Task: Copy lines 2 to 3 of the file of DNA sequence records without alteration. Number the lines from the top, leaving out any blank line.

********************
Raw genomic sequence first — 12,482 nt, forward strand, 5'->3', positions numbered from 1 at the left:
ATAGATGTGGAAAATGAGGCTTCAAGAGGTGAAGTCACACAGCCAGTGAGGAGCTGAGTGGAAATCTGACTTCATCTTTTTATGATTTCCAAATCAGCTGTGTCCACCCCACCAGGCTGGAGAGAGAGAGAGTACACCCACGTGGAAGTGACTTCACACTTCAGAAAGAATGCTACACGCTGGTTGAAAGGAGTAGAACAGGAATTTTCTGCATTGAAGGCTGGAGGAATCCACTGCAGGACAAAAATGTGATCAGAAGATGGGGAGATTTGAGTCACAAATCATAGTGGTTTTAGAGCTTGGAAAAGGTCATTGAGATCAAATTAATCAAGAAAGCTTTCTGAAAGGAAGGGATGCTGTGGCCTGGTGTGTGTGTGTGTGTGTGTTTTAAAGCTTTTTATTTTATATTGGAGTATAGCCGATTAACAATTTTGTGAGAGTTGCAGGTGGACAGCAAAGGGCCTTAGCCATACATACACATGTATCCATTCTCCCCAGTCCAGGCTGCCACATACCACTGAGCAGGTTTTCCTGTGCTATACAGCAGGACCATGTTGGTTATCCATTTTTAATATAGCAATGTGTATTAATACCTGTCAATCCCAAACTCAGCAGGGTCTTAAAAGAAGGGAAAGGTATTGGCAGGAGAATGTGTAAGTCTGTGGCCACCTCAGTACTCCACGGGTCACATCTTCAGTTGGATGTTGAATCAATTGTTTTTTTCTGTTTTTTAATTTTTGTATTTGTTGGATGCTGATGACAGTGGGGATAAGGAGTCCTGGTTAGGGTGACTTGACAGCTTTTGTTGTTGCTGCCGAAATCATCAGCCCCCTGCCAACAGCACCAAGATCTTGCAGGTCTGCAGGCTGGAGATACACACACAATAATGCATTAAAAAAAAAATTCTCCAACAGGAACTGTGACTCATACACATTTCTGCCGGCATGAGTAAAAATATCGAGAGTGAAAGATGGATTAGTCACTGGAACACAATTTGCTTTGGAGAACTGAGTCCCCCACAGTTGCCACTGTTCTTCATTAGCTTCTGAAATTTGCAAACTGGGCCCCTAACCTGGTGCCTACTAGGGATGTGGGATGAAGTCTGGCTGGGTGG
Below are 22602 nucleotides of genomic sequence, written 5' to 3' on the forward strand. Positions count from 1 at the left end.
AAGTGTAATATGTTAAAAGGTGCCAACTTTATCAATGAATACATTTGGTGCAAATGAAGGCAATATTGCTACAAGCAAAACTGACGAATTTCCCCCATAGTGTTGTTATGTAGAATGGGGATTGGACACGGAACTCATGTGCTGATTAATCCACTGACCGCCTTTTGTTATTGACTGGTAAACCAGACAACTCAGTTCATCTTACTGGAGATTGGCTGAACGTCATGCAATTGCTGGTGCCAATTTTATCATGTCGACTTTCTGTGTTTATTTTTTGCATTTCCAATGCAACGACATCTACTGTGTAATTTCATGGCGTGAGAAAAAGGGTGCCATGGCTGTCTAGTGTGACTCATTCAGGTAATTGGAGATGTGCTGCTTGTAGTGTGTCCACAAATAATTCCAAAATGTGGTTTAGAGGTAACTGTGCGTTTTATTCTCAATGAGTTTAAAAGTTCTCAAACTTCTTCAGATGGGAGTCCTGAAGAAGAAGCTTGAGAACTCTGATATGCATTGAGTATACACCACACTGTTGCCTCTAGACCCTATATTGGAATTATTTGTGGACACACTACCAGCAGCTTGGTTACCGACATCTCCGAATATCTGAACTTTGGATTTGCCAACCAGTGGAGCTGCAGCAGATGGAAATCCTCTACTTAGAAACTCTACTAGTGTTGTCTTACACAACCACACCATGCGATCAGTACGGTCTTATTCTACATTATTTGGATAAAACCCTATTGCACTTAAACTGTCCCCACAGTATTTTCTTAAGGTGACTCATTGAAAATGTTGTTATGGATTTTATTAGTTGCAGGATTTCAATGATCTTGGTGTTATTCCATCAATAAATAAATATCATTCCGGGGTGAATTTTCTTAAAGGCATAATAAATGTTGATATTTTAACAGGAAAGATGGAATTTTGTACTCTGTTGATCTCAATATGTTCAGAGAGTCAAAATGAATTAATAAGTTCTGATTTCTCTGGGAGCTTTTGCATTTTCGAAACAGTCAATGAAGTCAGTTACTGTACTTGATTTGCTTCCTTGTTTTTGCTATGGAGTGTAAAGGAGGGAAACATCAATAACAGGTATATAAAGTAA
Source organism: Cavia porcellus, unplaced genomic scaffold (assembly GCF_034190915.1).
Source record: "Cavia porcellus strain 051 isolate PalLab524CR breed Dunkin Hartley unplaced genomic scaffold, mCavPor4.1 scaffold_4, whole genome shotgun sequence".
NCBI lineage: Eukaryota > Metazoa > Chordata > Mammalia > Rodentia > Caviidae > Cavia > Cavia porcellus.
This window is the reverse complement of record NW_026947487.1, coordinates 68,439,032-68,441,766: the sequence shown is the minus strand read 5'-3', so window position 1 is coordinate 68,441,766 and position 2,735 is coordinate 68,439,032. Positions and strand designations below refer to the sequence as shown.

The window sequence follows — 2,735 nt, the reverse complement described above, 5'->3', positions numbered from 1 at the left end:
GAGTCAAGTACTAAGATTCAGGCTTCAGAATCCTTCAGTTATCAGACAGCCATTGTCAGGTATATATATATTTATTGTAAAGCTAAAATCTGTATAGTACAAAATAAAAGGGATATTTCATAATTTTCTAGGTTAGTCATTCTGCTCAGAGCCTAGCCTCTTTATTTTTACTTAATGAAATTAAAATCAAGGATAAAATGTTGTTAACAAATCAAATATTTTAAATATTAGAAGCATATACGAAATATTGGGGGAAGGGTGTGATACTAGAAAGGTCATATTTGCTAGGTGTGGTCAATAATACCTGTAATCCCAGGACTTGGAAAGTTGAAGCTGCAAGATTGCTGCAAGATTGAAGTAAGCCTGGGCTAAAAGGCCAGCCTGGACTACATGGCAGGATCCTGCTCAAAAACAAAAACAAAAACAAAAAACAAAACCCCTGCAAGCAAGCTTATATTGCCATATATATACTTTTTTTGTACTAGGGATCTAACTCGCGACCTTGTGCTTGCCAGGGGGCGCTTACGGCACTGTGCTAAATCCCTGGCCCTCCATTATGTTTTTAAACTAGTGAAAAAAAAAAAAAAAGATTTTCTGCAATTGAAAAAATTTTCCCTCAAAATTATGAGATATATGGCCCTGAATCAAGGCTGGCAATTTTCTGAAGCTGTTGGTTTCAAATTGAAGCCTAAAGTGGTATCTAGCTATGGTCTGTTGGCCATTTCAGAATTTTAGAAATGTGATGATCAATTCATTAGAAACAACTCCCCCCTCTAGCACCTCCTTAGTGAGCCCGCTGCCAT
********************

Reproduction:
ATAGATGTGGAAAATGAGGCTTCAAGAGGTGAAGTCACACAGCCAGTGAGGAGCTGAGTGGAAATCTGACTTCATCTTTTTATGATTTCCAAATCAGCTGTGTCCACCCCACCAGGCTGGAGAGAGAGAGAGTACACCCACGTGGAAGTGACTTCACACTTCAGAAAGAATGCTACACGCTGGTTGAAAGGAGTAGAACAGGAATTTTCTGCATTGAAGGCTGGAGGAATCCACTGCAGGACAAAAATGTGATCAGAAGATGGGGAGATTTGAGTCACAAATCATAGTGGTTTTAGAGCTTGGAAAAGGTCATTGAGATCAAATTAATCAAGAAAGCTTTCTGAAAGGAAGGGATGCTGTGGCCTGGTGTGTGTGTGTGTGTGTGTTTTAAAGCTTTTTATTTTATATTGGAGTATAGCCGATTAACAATTTTGTGAGAGTTGCAGGTGGACAGCAAAGGGCCTTAGCCATACATACACATGTATCCATTCTCCCCAGTCCAGGCTGCCACATACCACTGAGCAGGTTTTCCTGTGCTATACAGCAGGACCATGTTGGTTATCCATTTTTAATATAGCAATGTGTATTAATACCTGTCAATCCCAAACTCAGCAGGGTCTTAAAAGAAGGGAAAGGTATTGGCAGGAGAATGTGTAAGTCTGTGGCCACCTCAGTACTCCACGGGTCACATCTTCAGTTGGATGTTGAATCAATTGTTTTTTTCTGTTTTTTAATTTTTGTATTTGTTGGATGCTGATGACAGTGGGGATAAGGAGTCCTGGTTAGGGTGACTTGACAGCTTTTGTTGTTGCTGCCGAAATCATCAGCCCCCTGCCAACAGCACCAAGATCTTGCAGGTCTGCAGGCTGGAGATACACACACAATAATGCATTAAAAAAAAAATTCTCCAACAGGAACTGTGACTCATACACATTTCTGCCGGCATGAGTAAAAATATCGAGAGTGAAAGATGGATTAGTCACTGGAACACAATTTGCTTTGGAGAACTGAGTCCCCCACAGTTGCCACTGTTCTTCATTAGCTTCTGAAATTTGCAAACTGGGCCCCTAACCTGGTGCCTACTAGGGATGTGGGATGAAGTCTGGCTGGGTGG
Below are 22602 nucleotides of genomic sequence, written 5' to 3' on the forward strand. Positions count from 1 at the left end.